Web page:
A Visitor’s Guide To Birmingham

Note: This is a guest post.

In the heart of the Midlands, Birmingham holds a historically and geographically important position in the cultural heritage of the United Kingdom. As the second most populous city after London, it is currently home to around 2,738,100 people and has become a major international commercial centre.

Due to its central location, it has become a major transport hub for those moving throughout the country via motor vehicles, trains, coaches and even canal barges.

Early history

Birmingham began life as a moderately sized market town in medieval times but really blossomed during the Industrial Revolution of the 18th century. During this period, Birmingham became the first ever manufacturing town in the world and laid the foundations for Britain to become a global economic superpower.

Its revolutionary economic situation also meant that it exerted a huge amount of influence over the political situation of the time, with the city being credited as the home of much of the thinking that shaped the development of British democracy.

Today it plays an important part in the world economy and is ranked as a beta – world city by the Globalization and World Cities Research Network.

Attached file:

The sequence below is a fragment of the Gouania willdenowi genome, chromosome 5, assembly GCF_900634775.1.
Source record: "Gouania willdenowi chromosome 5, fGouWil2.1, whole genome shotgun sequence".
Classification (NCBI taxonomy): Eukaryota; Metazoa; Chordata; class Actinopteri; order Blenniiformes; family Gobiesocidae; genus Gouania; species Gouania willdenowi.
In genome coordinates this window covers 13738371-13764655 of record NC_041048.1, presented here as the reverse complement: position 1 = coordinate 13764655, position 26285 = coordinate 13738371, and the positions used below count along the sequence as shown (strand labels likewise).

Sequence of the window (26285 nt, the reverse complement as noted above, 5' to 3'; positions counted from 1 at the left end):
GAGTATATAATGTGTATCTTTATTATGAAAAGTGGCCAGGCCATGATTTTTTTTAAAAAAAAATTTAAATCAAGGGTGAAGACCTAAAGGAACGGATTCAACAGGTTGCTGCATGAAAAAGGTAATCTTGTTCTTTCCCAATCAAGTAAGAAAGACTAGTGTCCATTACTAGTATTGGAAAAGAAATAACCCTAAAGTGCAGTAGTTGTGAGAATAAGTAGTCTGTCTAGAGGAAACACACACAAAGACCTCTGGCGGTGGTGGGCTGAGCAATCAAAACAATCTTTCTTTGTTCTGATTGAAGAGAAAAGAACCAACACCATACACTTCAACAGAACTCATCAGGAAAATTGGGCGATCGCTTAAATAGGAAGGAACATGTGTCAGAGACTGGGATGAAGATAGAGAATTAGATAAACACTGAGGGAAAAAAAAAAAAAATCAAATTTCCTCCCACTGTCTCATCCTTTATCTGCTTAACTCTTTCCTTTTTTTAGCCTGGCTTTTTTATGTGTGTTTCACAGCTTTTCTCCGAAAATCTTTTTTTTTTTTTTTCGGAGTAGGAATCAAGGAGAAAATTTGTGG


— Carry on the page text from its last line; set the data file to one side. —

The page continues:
Getting there

Visitors to the area can access the city in a variety of ways, with the M5, M6, M40 and M42 motorways all servicing the area, extensive local bus networks, fantastic rail connections and the nearby Birmingham Airport all available for use.

Those flying to visit the area may want to think about whether they want to book a hotel near Birmingham airport or would rather stay in the centre of the city. If you fancy something a little different, the canal system is still a great way to travel; with the city actually having more miles of canal than Venice.

Birmingham
photo credit: Birmingham

Local attractions

Birmingham has a diverse range of cultural events and displays, as well as an enjoyable nightlife scene. The pioneering Birmingham Repertory Theatre is a fantastic venue and has launched the careers of many famous actors, including Laurence Olivier, Ralph Richardson and Peggy Ashcroft.

Music is enjoyed throughout the city and the National Indoor Arena, as well as a number of smaller venues, provides the perfect stage for musicians and artists. The city is notable for the number of influential artists it has produced in the past and this makes music a key attraction.

Finally, the Birmingham Museum & Art Gallery boasts an awe-inspiring range of artworks, most notably its pre-Raphaelite collection.

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